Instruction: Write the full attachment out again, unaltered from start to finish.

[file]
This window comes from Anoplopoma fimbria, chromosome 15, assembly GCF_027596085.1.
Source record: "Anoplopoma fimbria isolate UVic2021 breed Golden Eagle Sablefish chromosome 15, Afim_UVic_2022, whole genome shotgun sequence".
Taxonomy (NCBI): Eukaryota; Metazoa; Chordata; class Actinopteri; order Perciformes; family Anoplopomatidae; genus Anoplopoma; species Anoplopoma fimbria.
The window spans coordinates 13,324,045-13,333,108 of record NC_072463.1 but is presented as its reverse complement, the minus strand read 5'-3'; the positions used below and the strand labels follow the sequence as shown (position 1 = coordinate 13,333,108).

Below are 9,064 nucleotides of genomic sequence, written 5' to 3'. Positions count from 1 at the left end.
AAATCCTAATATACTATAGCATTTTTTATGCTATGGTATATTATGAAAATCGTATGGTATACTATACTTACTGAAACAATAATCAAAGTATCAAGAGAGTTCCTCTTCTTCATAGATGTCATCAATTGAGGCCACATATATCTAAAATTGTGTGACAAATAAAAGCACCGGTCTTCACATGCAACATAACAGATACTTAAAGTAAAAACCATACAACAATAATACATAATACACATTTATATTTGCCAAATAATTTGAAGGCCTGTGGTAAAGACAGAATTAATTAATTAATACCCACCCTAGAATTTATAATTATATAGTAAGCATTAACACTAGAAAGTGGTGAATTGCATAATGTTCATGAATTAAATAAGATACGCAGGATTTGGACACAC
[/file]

This window comes from Anoplopoma fimbria, chromosome 15, assembly GCF_027596085.1.
Source record: "Anoplopoma fimbria isolate UVic2021 breed Golden Eagle Sablefish chromosome 15, Afim_UVic_2022, whole genome shotgun sequence".
Taxonomy (NCBI): Eukaryota; Metazoa; Chordata; class Actinopteri; order Perciformes; family Anoplopomatidae; genus Anoplopoma; species Anoplopoma fimbria.
The window spans coordinates 13,324,045-13,333,108 of record NC_072463.1 but is presented as its reverse complement, the minus strand read 5'-3'; the positions used below and the strand labels follow the sequence as shown (position 1 = coordinate 13,333,108).

Below are 9,064 nucleotides of genomic sequence, written 5' to 3'. Positions count from 1 at the left end.
AAATCCTAATATACTATAGCATTTTTTATGCTATGGTATATTATGAAAATCGTATGGTATACTATACTTACTGAAACAATAATCAAAGTATCAAGAGAGTTCCTCTTCTTCATAGATGTCATCAATTGAGGCCACATATATCTAAAATTGTGTGACAAATAAAAGCACCGGTCTTCACATGCAACATAACAGATACTTAAAGTAAAAACCATACAACAATAATACATAATACACATTTATATTTGCCAAATAATTTGAAGGCCTGTGGTAAAGACAGAATTAATTAATTAATACCCACCCTAGAATTTATAATTATATAGTAAGCATTAACACTAGAAAGTGGTGAATTGCATAATGTTCATGAATTAAATAAGATACGCAGGATTTGGACACAC